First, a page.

Holy Belgium

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Don't be too hard on Europe, folks. When it comes to drugs, at least, it's a lot saner and freer than the U.S. of A. The latest evidence for this comes from Belgium, which has just decided to legalize pot for personal use.

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  1. I used to be against the drug war, but honestly, I’ve come to think that anything that keeps Reason Online type “libertarians” in their grandmother’s basements can’t be all bad.

  2. I think the ideal libertarian military would be a volunteer militia, though private forces would definitely have some uses – especially in security. Italy in the late 15th and early 16th century used a lot of private, for profit armies, with poor results. Machiavelli goes on a great deal about it. He though mercenaries were the worst thing ever, though that’s not surprising as he commanded Florence’s militia for a while.

  3. Super, Belgium is now free. Wait… no it isn’t.

    They hate us so friggin much I won’t be able to go there to pack one in peace without apologizing for being from “amerikkka.”

  4. ….not to mention prostitution laws, public smoking, teenage drinking and curfews, gay rights, TV and movie censorship, and a few other things that have slipped my mind.

    When you think about it, there are a lot of social policy spheres in which European nations are “saner and freer” than the U.S. – drug policy is just the most startling one. It would make for a good column if any of you guys are up for it.

  5. It’s sad, isn’t it Eric? Here we are, the land of the free and the home of those not brave enough to get out of other people’s lives.

  6. On behalf of successful stoners everywhere, I’d like to say to you ‘just say no’ types – You don’t know what you’re talking about.
    Furthermore if you can’t see how the drug war is crippling this country and deserves *more* attention, you have got your eyes squeezed shut tight.

  7. You’ll never get anywhere if you smoke pot. Just ask Al Gore. He’s not president.

  8. And you’ll never EVER go anywhere if you do coke. Just ask George W. Bush…

  9. http://www.orlingrabbe.com/drugwar.htm

    “The function of the Drug War is to create the Drug Crisis. The Drug Crisis involves billions of dollars in hidden cash flow. Addicted to this flow of money are law enforcement agencies, drug producers and distributors, covert agencies who use it as a source of black funding, and politicians and bankers who are hired to protect the drug revenues. Addiction to drug revenues requires that the drug war be fought so as to be lost. Failure thus becomes the criterion of success.”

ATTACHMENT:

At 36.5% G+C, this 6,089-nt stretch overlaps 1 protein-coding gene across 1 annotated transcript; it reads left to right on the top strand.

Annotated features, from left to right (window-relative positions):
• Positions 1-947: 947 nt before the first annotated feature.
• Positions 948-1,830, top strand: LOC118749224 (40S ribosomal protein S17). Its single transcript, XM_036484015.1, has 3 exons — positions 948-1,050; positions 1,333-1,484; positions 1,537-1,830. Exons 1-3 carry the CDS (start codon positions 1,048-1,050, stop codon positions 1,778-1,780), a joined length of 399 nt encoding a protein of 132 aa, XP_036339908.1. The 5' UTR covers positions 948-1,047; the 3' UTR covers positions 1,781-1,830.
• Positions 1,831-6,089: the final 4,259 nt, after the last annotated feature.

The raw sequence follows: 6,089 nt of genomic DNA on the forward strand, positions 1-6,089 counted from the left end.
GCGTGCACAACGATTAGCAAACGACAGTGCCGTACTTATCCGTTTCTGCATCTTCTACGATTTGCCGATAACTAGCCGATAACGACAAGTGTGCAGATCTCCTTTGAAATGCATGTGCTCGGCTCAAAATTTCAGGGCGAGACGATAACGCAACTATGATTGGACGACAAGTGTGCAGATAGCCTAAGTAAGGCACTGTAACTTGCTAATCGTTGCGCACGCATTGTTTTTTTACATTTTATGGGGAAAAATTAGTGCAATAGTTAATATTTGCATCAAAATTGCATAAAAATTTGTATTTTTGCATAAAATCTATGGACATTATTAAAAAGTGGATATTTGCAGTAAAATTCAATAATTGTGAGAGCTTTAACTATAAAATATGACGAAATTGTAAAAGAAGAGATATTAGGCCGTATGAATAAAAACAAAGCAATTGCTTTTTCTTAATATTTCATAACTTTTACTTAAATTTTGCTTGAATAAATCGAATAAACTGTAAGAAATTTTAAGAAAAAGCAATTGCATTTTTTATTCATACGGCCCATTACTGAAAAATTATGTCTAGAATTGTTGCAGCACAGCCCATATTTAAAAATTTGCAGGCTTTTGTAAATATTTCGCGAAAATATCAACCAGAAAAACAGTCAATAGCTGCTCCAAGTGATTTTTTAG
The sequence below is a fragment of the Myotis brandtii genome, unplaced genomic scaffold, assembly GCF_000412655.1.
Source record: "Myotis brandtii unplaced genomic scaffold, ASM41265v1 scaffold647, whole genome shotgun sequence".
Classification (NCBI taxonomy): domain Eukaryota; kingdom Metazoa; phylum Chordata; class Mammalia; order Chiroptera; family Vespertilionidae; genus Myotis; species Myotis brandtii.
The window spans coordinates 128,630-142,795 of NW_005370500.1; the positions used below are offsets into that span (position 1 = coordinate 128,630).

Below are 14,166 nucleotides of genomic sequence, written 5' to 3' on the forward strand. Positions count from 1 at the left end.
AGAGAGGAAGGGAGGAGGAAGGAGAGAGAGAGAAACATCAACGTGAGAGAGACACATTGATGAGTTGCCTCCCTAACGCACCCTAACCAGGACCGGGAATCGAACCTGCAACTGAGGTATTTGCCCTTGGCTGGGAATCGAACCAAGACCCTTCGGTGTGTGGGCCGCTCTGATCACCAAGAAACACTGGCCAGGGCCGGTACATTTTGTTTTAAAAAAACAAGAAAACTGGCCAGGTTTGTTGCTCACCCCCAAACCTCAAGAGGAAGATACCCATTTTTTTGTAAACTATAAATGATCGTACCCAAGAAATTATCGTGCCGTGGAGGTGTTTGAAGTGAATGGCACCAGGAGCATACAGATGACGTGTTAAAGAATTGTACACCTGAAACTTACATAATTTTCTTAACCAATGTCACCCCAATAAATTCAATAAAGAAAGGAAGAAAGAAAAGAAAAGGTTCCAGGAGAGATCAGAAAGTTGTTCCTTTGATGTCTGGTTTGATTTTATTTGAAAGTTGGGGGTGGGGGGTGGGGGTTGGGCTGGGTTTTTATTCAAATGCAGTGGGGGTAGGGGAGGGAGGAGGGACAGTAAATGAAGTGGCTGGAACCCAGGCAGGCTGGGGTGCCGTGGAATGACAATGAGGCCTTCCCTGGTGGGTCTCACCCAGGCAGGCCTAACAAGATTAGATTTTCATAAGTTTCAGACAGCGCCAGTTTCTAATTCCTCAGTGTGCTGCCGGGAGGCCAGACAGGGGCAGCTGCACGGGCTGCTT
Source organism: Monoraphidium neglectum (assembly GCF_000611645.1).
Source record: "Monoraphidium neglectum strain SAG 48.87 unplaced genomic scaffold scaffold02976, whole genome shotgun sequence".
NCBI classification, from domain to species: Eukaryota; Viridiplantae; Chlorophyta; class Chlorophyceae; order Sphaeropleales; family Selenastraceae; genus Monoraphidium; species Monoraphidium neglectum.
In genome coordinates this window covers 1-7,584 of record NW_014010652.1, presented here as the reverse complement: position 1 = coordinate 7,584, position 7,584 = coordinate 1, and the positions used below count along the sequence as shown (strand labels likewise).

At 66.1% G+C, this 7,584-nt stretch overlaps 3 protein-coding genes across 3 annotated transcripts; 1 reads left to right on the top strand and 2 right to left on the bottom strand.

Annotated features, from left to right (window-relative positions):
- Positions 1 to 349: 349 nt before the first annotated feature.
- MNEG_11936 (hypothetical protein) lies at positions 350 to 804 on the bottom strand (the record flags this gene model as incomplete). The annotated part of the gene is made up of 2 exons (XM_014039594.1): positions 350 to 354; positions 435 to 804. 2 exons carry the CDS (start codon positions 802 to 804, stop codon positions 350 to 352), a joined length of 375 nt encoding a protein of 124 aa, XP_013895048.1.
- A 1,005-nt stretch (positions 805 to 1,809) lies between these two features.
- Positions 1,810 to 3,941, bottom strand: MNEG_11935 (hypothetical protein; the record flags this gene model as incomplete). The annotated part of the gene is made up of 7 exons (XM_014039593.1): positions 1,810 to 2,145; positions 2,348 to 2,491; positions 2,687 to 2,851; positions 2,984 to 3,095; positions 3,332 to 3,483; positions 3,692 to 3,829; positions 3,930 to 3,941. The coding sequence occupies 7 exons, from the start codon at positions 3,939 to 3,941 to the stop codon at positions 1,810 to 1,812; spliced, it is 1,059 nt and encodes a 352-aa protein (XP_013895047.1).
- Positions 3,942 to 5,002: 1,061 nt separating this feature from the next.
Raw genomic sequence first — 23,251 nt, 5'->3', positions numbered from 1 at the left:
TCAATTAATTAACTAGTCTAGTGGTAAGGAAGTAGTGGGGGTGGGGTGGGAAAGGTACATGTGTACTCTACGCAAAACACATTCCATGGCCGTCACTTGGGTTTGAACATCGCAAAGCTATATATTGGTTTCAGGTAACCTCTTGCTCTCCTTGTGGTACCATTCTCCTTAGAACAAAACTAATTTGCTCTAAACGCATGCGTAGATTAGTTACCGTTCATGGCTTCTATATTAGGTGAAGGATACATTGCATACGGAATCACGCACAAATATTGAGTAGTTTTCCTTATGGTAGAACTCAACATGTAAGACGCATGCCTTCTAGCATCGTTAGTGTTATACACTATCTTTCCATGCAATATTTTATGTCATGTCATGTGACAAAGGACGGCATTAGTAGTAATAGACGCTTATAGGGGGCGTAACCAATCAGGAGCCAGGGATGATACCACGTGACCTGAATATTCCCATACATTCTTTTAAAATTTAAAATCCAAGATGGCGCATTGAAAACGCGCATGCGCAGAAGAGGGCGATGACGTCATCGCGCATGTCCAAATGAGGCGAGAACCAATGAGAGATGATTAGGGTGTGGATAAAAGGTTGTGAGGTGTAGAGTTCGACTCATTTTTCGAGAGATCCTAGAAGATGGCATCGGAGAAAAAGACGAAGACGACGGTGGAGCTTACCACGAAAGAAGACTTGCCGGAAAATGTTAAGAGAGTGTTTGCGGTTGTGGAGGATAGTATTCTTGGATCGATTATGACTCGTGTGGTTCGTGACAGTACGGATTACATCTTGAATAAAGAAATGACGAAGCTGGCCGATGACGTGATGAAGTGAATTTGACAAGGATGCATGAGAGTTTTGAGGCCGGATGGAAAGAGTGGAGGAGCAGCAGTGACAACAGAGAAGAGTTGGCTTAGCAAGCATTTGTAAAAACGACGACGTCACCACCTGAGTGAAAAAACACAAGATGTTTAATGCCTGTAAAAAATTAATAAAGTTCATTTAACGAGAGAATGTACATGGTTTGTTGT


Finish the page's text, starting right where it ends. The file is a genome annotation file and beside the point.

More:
10. Without the drug war, how would all those poor Columbian and Afghani farmers make a living? Obviously, the drug war is just the Republican’s plan for ending poverty world wide…

  11. You’ve got it all wrong. It’s a secret plot by the conservatives to make libertarians sound like a bunch of crackpots, and maintain control of the Republican party.

  12. The Drug War, like prohibition of alcohol, is a poorly-advised solution to some very real problems. Drugs are, in general, not good for you–not too many people honestly think that, say, crack cocaine is a good palliative for life’s little ills.

    The problem is that making things illegal without removing the demand simply raises the price. No matter what the penalty is for drug trafficking, someone will be willing to do it if they can get paid enough. And the worse penalties are, the more the traffickers will charge to do it: thus, the more stringent the law, the greater the potential reward for breaking it.

    If we are really serious about dealing with the drug problem, we need to think about some new ways to do it. I am convinced that our resources (READ: MY TAX DOLLARS) can do better elsewhere.

  13. Out of 15 posts currently showing on this blog, two are about drugs, IF you count one about ephedra.

    Brendon is right, you guys have a one track mind!!

  14. If there is a focus on drug policy in Reason, it is perhaps because the drug war is one of the most glaring and egregious examples of the government oversteping its bounds and abridging personal liberty. If that doesn’t merit coverage in a publication whose tagline is “Free Minds, Free Markets”, I don’t know what does.

  15. yeah, more war reportage about how it’d be better to privatize the military please 😀 hope me!

  16. Get off the drugs subject, will ya man?! It gets old after a while, and any sane rational person knows not to take drugs if they wish to succeed in this life.

  17. O, joy! people are free to toke up. Gotta love the freedom…but it’s hardly a victory worth clamoring about. Let people make their own disasterous decisons, okay…just stop cheering for their pitiful choice. Is reason.com a haven of stoners??

  18. Right on, Brendon! It’s obviously the cigarettes I smoke that are keeping me from succeeding in this life. Or maybe the coffee? I think I had an advil last month…

    Wait a minute… I have to inject insulin before every meal… do you think THAT’s keeping me from being successful?